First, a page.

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Lamp Shade Tower at Glasgow's Gallery of Modern Art

 

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Yes, traveling (a Midwest swing bookended by a Little Rock meeting and book talk and a St. Louis wedding and book talk, with stops in Louisville and beautiful Lexington, KY; Indianapolis; alma mater town Ann Arbor; Milwaukee homeland; Lincoln’s Springfield). Hardly the dizzying foreign destinations of the Today Show host’s annual odyssey this week.

But, more significantly, I’ve been AWOL from writing.

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“A 60 year old female protagonist is an automatic problem with most mainstream publishers who prefer much younger characters.”

This is part of the email response I got yesterday morning from a New York literary agent, who shall remain nameless. I read it on my IPhone, while my husband and I were driving back to San Francisco from a quick weekend trip to Los Angeles. The thumbs-on-phone approach wouldn’t work for my reply, and I wouldn’t have time to write back on my computer until later in the evening. But I had plenty of time to think about it the challenge it presented. Those “fighting words” were a clarion call to action!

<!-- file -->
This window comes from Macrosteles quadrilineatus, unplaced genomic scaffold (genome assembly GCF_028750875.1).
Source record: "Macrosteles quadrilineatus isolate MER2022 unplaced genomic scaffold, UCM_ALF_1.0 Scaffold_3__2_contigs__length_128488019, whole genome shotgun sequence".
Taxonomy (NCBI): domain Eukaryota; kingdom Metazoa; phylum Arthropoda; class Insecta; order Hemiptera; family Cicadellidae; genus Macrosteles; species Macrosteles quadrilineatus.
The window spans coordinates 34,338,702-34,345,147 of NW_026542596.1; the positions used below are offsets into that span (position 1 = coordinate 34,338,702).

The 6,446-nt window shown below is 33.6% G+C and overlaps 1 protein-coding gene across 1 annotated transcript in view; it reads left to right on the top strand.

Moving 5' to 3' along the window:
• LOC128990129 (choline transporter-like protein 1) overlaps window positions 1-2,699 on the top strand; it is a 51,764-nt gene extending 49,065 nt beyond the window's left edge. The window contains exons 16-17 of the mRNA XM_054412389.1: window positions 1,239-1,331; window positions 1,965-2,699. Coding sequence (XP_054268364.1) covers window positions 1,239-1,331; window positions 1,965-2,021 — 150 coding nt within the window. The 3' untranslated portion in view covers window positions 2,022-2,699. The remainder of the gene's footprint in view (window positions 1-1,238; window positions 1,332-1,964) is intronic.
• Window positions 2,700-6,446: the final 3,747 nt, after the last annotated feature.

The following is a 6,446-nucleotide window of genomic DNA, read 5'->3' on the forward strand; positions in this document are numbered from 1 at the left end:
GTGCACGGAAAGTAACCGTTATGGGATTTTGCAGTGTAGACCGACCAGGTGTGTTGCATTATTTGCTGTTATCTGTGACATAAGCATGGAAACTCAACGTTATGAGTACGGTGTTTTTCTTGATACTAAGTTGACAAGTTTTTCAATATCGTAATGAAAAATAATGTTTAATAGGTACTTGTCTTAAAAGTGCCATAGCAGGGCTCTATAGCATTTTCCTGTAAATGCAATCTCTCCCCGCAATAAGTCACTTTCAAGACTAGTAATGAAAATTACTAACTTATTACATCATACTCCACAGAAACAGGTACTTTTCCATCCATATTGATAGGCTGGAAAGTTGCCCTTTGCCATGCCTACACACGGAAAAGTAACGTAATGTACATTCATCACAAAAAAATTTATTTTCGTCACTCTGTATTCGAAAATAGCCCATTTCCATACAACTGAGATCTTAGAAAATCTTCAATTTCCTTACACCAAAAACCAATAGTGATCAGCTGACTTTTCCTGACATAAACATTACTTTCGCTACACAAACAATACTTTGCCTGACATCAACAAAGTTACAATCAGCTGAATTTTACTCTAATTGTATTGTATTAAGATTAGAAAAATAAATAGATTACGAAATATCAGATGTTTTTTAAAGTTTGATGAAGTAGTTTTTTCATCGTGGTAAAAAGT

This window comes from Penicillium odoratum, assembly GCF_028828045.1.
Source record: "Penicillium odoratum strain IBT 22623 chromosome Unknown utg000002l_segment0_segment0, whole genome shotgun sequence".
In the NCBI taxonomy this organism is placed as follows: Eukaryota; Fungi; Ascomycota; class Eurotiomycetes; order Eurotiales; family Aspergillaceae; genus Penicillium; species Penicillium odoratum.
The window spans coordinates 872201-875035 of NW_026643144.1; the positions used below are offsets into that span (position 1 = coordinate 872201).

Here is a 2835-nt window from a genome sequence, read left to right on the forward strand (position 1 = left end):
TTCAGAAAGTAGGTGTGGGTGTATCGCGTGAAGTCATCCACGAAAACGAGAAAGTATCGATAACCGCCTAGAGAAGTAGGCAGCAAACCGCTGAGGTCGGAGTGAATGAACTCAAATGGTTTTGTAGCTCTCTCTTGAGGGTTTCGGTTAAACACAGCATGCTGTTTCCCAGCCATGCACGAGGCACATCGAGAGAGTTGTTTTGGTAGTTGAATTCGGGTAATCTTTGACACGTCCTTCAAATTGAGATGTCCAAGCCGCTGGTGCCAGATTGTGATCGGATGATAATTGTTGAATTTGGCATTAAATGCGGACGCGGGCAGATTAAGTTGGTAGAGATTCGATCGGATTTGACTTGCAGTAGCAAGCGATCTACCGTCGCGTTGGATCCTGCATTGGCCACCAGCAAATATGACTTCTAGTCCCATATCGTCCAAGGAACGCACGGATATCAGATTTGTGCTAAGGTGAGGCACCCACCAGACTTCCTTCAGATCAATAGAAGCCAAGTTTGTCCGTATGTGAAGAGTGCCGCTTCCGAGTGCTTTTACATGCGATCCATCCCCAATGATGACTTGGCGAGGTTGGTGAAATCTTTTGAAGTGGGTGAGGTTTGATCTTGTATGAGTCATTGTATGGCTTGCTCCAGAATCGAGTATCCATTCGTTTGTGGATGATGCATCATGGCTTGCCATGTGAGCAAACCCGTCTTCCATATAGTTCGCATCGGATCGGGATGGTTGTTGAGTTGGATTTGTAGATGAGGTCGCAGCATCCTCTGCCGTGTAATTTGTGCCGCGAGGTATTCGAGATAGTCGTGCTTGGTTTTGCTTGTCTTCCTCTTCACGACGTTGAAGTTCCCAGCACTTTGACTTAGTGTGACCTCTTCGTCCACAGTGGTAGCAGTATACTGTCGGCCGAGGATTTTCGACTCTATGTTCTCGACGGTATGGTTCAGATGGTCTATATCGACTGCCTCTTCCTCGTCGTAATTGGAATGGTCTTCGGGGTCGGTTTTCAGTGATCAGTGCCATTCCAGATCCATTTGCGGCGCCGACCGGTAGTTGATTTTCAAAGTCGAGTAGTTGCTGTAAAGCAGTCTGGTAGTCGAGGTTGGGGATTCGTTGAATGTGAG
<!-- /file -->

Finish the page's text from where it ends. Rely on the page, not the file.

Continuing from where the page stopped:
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Xiaoming, a new Chinese friend searching for her Jewish roots.

It’s no secret to blog-readers and everyone I know that I have a family tie to China in my daughter-in-law Li Xuebai, aka Amy Li Ansfield. And readers of my first novel, AFTER THE AUCTION, might recall that Lily, my “main woman,” discovered a Chinese cousin, Ruth, in Israel, while searching for the Seder plate looted by the Nazis. And I’ve already hinted that Ruth and China figure prominently in the next novel. Working title: The Lost Torah of Shanghai.

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A long trip such as ours (Eli says “40 days and 40 nights”–he counts the day we left and the day we came home, which, of course, makes a better story than 38 or 39 days!) includes some down time and a lot of flight time, perfect for reading. But flying on small 12- and 4-seater safari planes mandates that you don’t take weighty luggage. This is where the Kindle came in very handy!

What was loaded and read:

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Goodness, this is my first blog post of 2011!

Not that I haven’t thought about blogging. I’ve even felt guilty about not blogging. But I’ve posted on Facebook (even developed a new Facebook page–please LIKE me!) and tweeted on Twitter (FOLLOW me, please). Does that count? Even if I haven’t blogged since 2010?  Writing the next book? Not so much.

Yes, I know that social networking is the marketing mode of choice. I know I have to do it. I’m doing it. I see results, actually, as when I tweet several times a day I gain a new follower or two. Facebook, well, I saw a small bounce in my book sales when I mentioned a “promotion” during National Read an Ebook Week, which was also on International Women’s Day (is there a National Week for Self-Published Authors? Or Baby Boomers on Facebook/Twitter?).